Time will tell, but Patch, AOL’s platform of local news, information and engagement sites, yesterday announced that May of 2012 was its most successful traffic and revenue period in the company’s history.
Patch served a record 11.7 million users in May (comScore data), representing a 14% increase over April (10.3 million users) and an 11% increase over its previous traffic record (10.6 million users in August 2011). But 11.7 million users does not seem much, in terms of monthly internet traffic, and Patch has been a troublesome child for AOL. While it added 33 cities to its portfolio in May of 2011, but was burning through $40 million a quarter in October. Still, it endures, and news of Patch’s May performance follows the recent announcement by AOL Chairman and CEO Tim Armstrong that Patch will generate between $40 million and $50 million in revenue this year - quite a turnaround.And Patch has outlasted the Gannett Company’s hyperlocal offering, “Metromix,” which shuttered in January. Patch attracts national advertisers like Verizon and Walgreen’s, alongside local restaurants, realtors and law firms.
Some facts about Patch:
- This 14% month-over-month growth outpaced the comScore Regional/Local category as a whole, which grew only 3% over the same time period.
- Patch had a 12% increase in engagement (visits per unique visitor) from April to May. Within the top ten regional-local properties, this represents the highest increase in engagement month over month, and ranks Patch as the second highest in engagement among those properties.
- With an average site age of just over 18 months, Patch is now the #5 regional/local property on the web, from #10 when it first entered the rankings in December 2010.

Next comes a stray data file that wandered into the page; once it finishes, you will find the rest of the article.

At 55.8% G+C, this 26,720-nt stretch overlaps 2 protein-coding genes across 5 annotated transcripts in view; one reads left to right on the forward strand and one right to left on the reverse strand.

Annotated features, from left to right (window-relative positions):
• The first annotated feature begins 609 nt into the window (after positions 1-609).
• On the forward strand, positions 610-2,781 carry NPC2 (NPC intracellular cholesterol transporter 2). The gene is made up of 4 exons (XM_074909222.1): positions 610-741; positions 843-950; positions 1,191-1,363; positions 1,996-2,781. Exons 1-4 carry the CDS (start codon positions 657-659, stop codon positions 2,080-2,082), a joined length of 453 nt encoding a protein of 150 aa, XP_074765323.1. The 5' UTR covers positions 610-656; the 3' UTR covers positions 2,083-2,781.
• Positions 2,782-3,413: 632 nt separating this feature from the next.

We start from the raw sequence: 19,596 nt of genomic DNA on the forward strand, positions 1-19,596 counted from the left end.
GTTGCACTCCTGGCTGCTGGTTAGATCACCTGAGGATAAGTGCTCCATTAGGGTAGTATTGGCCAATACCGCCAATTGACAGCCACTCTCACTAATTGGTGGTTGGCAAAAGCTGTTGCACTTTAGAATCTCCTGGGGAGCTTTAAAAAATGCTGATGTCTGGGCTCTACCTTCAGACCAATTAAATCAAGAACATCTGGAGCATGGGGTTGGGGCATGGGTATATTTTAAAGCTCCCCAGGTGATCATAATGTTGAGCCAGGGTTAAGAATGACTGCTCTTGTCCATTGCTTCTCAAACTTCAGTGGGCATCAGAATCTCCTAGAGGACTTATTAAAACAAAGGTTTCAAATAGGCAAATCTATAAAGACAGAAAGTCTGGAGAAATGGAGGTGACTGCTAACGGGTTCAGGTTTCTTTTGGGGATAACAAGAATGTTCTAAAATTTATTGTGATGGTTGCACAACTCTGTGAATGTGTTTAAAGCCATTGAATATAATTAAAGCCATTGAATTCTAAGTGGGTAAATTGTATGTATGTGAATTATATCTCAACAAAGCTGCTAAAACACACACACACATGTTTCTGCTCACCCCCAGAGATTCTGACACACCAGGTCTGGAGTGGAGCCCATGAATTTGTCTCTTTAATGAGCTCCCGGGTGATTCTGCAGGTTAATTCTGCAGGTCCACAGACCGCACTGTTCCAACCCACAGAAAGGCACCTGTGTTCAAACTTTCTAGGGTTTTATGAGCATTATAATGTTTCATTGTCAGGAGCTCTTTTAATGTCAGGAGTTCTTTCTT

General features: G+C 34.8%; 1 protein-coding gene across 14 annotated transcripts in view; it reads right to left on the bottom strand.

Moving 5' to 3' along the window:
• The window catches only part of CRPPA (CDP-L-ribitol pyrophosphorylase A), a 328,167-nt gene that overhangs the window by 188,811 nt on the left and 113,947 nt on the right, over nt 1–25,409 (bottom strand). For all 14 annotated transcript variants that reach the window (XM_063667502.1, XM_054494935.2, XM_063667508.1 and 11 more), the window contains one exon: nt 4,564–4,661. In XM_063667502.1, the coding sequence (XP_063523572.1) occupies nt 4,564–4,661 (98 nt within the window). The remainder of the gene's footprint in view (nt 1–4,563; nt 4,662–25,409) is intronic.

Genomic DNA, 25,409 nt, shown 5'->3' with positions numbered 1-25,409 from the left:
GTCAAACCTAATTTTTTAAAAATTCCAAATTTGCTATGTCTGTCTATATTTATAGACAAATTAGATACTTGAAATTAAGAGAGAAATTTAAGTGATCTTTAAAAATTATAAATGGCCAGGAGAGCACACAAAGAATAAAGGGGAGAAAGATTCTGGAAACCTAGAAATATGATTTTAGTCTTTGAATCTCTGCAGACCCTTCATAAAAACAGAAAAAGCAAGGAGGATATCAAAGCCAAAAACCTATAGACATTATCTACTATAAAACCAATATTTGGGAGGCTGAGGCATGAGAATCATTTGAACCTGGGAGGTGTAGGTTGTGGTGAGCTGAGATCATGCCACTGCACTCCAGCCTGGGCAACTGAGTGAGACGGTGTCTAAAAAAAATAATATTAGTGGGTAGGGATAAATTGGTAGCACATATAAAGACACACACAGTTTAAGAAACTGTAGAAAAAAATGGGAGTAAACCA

- Patch’s total revenue was 14% higher than its previous record (November of 2011). This represents a 17% bump in revenue over April of 2012. Patch has already booked for 2012 130% of its total 2011 revenue.
- Patch also recently announced the launch of Patch Partners, a program to offer exclusive benefits to its local advertisers and resources for business owners at large.
“We are extremely gratified to see these measures of the traction we have gained in our communities and in our business since our launch just over 3 years ago,” commented Jon Brod, CEO & Co-Founder of Patch. “We are laser-focused on continuing to serve our users and advertisers with high-quality content and impactful products, and building upon our success to date in innovative and engaging ways.”
Launched in 2009, Patch is managed by professional local journalists, photographers, and salespeople who live in the regions they serve. The hyperlocal platform is designed as an online destination for residents to get involved in their communities. Patch is now in over 850 communities in 23 states plus Washington, D.C.
comScore, Inc. has released a report called “Surviving the Upfronts in a Cross-Media World,” which it says is an actionable guide for success in navigating the cross-media landscape during this said Judy Bahary, SVP, Marketing Solutions at comScore.comScore examines the maturation of the online video market as a supplement to traditional television advertising and the effectiveness of cross-media campaigns in television programming.
Rather than one robbing the other, “Our research shows an incredible synergy between TV and digital video formats when used together in cross-media campaigns, driving effectiveness levels higher than either medium used on its own,” said Judy Bahary, SVP, Marketing Solutions at comScore.” As the online video market continues to develop, we should see it evolve from its current supporting role to an essential part of media planning in the annual upfronts.”
The annual television upfronts are a familiar process for buyers and sellers of television advertising. Now in their second year, the digital upfronts are shaking up the industry in making the case for digital video advertising in long-form TV programming and short-form online video. But the concept of online TV audiences is relatively uncharted territory for most buyers, who are uncertain how to effectively allocate dollars across both TV and digital media.